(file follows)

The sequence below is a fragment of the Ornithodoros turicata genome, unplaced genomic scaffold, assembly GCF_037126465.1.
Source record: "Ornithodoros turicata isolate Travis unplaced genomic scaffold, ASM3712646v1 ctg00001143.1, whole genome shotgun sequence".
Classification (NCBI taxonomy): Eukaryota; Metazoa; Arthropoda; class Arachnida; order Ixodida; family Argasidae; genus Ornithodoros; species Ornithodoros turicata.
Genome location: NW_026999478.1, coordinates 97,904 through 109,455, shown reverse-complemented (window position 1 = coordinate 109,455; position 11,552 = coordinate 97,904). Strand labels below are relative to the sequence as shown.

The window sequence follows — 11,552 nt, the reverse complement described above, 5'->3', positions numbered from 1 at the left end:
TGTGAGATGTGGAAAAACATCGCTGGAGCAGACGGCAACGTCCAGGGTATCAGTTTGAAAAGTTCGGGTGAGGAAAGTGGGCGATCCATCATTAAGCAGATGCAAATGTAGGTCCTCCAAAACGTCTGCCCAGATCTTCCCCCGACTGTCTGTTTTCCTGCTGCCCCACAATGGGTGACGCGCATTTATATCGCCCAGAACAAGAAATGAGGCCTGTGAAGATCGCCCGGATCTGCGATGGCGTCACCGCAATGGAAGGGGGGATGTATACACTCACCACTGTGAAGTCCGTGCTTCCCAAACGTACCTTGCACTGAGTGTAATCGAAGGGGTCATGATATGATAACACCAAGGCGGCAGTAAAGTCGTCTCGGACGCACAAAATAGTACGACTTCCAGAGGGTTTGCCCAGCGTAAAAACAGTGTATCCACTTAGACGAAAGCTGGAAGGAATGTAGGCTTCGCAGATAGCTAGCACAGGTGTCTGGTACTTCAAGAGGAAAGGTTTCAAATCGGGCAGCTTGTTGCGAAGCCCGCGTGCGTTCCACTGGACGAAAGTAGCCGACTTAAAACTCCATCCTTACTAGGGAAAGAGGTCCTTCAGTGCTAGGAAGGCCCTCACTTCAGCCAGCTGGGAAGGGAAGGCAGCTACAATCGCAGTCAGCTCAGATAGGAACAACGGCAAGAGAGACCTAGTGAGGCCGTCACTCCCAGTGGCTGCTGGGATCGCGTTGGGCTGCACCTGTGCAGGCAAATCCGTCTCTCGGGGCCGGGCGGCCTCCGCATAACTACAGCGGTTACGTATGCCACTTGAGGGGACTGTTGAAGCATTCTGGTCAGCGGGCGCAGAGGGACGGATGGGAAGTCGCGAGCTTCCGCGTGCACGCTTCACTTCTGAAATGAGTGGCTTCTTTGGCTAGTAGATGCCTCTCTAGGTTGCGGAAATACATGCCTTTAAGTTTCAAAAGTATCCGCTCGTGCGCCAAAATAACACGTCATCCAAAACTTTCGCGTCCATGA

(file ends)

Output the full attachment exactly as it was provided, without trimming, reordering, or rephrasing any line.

The sequence below is a fragment of the Ornithodoros turicata genome, unplaced genomic scaffold, assembly GCF_037126465.1.
Source record: "Ornithodoros turicata isolate Travis unplaced genomic scaffold, ASM3712646v1 ctg00001143.1, whole genome shotgun sequence".
Classification (NCBI taxonomy): Eukaryota; Metazoa; Arthropoda; class Arachnida; order Ixodida; family Argasidae; genus Ornithodoros; species Ornithodoros turicata.
Genome location: NW_026999478.1, coordinates 97,904 through 109,455, shown reverse-complemented (window position 1 = coordinate 109,455; position 11,552 = coordinate 97,904). Strand labels below are relative to the sequence as shown.

The window sequence follows — 11,552 nt, the reverse complement described above, 5'->3', positions numbered from 1 at the left end:
TGTGAGATGTGGAAAAACATCGCTGGAGCAGACGGCAACGTCCAGGGTATCAGTTTGAAAAGTTCGGGTGAGGAAAGTGGGCGATCCATCATTAAGCAGATGCAAATGTAGGTCCTCCAAAACGTCTGCCCAGATCTTCCCCCGACTGTCTGTTTTCCTGCTGCCCCACAATGGGTGACGCGCATTTATATCGCCCAGAACAAGAAATGAGGCCTGTGAAGATCGCCCGGATCTGCGATGGCGTCACCGCAATGGAAGGGGGGATGTATACACTCACCACTGTGAAGTCCGTGCTTCCCAAACGTACCTTGCACTGAGTGTAATCGAAGGGGTCATGATATGATAACACCAAGGCGGCAGTAAAGTCGTCTCGGACGCACAAAATAGTACGACTTCCAGAGGGTTTGCCCAGCGTAAAAACAGTGTATCCACTTAGACGAAAGCTGGAAGGAATGTAGGCTTCGCAGATAGCTAGCACAGGTGTCTGGTACTTCAAGAGGAAAGGTTTCAAATCGGGCAGCTTGTTGCGAAGCCCGCGTGCGTTCCACTGGACGAAAGTAGCCGACTTAAAACTCCATCCTTACTAGGGAAAGAGGTCCTTCAGTGCTAGGAAGGCCCTCACTTCAGCCAGCTGGGAAGGGAAGGCAGCTACAATCGCAGTCAGCTCAGATAGGAACAACGGCAAGAGAGACCTAGTGAGGCCGTCACTCCCAGTGGCTGCTGGGATCGCGTTGGGCTGCACCTGTGCAGGCAAATCCGTCTCTCGGGGCCGGGCGGCCTCCGCATAACTACAGCGGTTACGTATGCCACTTGAGGGGACTGTTGAAGCATTCTGGTCAGCGGGCGCAGAGGGACGGATGGGAAGTCGCGAGCTTCCGCGTGCACGCTTCACTTCTGAAATGAGTGGCTTCTTTGGCTAGTAGATGCCTCTCTAGGTTGCGGAAATACATGCCTTTAAGTTTCAAAAGTATCCGCTCGTGCGCCAAAATAACACGTCATCCAAAACTTTCGCGTCCATGA